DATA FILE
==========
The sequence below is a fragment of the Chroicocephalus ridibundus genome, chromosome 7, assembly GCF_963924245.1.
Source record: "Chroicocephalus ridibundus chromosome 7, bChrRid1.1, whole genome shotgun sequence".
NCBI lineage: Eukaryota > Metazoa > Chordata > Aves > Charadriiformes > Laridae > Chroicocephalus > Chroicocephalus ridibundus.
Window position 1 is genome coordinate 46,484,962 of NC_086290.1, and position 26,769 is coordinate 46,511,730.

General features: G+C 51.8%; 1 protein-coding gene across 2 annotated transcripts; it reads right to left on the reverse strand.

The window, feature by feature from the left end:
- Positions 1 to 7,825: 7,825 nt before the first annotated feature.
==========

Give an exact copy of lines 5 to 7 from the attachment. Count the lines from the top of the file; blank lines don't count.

General features: G+C 51.8%; 1 protein-coding gene across 2 annotated transcripts; it reads right to left on the reverse strand.

The window, feature by feature from the left end:
- Positions 1 to 7,825: 7,825 nt before the first annotated feature.